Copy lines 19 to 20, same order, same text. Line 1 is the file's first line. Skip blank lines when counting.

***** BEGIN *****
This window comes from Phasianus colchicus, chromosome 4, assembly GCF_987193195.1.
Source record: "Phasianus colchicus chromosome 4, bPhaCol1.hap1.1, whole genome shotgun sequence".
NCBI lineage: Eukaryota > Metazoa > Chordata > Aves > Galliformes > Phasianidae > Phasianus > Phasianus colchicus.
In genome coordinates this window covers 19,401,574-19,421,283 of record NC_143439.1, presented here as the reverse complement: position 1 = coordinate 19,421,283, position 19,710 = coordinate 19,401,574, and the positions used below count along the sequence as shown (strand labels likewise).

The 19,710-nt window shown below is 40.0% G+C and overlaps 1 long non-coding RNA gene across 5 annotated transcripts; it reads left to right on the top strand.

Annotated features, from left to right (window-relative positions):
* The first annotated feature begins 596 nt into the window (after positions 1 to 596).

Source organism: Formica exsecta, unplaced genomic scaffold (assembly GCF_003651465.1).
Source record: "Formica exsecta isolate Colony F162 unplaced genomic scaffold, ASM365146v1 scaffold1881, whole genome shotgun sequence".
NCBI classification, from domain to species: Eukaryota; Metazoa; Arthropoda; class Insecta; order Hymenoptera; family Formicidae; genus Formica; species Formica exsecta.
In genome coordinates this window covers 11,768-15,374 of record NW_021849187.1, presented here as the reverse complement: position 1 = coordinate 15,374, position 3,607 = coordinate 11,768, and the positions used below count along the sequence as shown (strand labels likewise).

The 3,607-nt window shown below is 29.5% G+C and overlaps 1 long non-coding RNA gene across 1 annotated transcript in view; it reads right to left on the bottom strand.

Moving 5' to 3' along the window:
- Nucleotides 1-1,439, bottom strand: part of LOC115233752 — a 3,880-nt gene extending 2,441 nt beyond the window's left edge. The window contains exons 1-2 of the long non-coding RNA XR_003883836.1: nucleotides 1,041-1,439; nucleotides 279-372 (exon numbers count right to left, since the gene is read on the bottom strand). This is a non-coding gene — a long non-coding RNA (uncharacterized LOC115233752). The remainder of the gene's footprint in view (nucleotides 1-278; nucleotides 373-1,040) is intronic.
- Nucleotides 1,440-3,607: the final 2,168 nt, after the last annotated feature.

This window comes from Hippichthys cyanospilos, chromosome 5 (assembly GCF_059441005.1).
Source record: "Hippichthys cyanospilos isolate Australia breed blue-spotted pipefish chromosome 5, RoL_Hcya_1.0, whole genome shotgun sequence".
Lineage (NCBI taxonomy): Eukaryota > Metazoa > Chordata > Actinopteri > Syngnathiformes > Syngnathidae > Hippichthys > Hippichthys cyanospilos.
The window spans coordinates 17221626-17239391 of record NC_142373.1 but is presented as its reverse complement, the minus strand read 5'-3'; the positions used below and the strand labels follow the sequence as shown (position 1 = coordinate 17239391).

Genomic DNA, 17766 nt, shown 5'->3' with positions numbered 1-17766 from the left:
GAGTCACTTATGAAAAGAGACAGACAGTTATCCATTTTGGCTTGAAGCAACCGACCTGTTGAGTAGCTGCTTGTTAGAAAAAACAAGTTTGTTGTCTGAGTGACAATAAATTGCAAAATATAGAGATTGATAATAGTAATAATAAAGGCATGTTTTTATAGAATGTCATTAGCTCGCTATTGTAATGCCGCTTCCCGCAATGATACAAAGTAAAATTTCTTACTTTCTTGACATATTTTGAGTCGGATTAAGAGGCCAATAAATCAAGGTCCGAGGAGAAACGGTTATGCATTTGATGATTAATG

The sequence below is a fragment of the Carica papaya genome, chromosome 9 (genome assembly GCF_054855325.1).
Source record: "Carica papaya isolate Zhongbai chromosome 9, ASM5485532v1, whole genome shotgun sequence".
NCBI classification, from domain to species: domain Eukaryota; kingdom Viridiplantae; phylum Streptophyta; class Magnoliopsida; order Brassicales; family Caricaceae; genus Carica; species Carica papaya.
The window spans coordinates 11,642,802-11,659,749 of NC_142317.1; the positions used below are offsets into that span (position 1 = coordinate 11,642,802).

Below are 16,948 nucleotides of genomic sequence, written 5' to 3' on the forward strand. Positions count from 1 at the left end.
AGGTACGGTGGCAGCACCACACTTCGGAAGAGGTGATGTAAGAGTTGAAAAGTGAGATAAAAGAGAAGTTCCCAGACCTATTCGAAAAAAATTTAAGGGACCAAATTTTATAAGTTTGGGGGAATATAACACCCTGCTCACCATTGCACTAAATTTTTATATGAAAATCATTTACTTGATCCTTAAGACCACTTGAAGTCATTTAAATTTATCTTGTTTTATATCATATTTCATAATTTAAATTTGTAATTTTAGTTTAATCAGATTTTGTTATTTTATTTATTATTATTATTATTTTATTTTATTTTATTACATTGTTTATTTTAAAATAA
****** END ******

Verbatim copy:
The window spans coordinates 17221626-17239391 of record NC_142373.1 but is presented as its reverse complement, the minus strand read 5'-3'; the positions used below and the strand labels follow the sequence as shown (position 1 = coordinate 17239391).

Genomic DNA, 17766 nt, shown 5'->3' with positions numbered 1-17766 from the left: